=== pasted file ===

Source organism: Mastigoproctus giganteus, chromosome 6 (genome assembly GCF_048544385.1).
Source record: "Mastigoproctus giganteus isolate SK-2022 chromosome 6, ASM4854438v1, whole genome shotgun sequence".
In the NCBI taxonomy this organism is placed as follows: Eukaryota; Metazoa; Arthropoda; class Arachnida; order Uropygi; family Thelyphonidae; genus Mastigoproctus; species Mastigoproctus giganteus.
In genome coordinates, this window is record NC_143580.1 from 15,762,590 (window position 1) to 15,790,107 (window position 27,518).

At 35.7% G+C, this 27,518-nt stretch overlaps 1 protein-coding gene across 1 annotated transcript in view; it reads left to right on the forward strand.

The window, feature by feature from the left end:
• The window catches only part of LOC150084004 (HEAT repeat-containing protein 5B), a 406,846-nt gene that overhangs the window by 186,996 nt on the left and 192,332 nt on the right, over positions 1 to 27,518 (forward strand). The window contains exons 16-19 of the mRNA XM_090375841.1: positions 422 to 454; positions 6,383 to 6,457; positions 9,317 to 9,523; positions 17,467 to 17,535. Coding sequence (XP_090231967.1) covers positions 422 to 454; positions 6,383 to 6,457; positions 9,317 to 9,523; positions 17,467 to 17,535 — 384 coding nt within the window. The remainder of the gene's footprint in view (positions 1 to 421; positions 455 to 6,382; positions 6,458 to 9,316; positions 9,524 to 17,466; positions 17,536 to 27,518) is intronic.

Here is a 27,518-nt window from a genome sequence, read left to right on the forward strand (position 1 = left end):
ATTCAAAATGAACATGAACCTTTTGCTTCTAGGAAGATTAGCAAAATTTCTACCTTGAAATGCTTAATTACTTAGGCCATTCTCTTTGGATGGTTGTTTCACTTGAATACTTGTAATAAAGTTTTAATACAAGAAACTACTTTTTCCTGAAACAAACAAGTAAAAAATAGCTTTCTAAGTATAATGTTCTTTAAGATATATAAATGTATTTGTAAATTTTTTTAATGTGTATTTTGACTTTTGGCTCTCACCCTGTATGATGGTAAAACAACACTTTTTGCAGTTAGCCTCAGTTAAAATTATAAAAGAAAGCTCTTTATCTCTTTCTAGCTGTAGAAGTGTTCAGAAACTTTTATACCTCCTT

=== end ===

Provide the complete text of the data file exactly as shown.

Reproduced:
Source organism: Mastigoproctus giganteus, chromosome 6 (genome assembly GCF_048544385.1).
Source record: "Mastigoproctus giganteus isolate SK-2022 chromosome 6, ASM4854438v1, whole genome shotgun sequence".
In the NCBI taxonomy this organism is placed as follows: Eukaryota; Metazoa; Arthropoda; class Arachnida; order Uropygi; family Thelyphonidae; genus Mastigoproctus; species Mastigoproctus giganteus.
In genome coordinates, this window is record NC_143580.1 from 15,762,590 (window position 1) to 15,790,107 (window position 27,518).

At 35.7% G+C, this 27,518-nt stretch overlaps 1 protein-coding gene across 1 annotated transcript in view; it reads left to right on the forward strand.

The window, feature by feature from the left end:
• The window catches only part of LOC150084004 (HEAT repeat-containing protein 5B), a 406,846-nt gene that overhangs the window by 186,996 nt on the left and 192,332 nt on the right, over positions 1 to 27,518 (forward strand). The window contains exons 16-19 of the mRNA XM_090375841.1: positions 422 to 454; positions 6,383 to 6,457; positions 9,317 to 9,523; positions 17,467 to 17,535. Coding sequence (XP_090231967.1) covers positions 422 to 454; positions 6,383 to 6,457; positions 9,317 to 9,523; positions 17,467 to 17,535 — 384 coding nt within the window. The remainder of the gene's footprint in view (positions 1 to 421; positions 455 to 6,382; positions 6,458 to 9,316; positions 9,524 to 17,466; positions 17,536 to 27,518) is intronic.

Here is a 27,518-nt window from a genome sequence, read left to right on the forward strand (position 1 = left end):
ATTCAAAATGAACATGAACCTTTTGCTTCTAGGAAGATTAGCAAAATTTCTACCTTGAAATGCTTAATTACTTAGGCCATTCTCTTTGGATGGTTGTTTCACTTGAATACTTGTAATAAAGTTTTAATACAAGAAACTACTTTTTCCTGAAACAAACAAGTAAAAAATAGCTTTCTAAGTATAATGTTCTTTAAGATATATAAATGTATTTGTAAATTTTTTTAATGTGTATTTTGACTTTTGGCTCTCACCCTGTATGATGGTAAAACAACACTTTTTGCAGTTAGCCTCAGTTAAAATTATAAAAGAAAGCTCTTTATCTCTTTCTAGCTGTAGAAGTGTTCAGAAACTTTTATACCTCCTT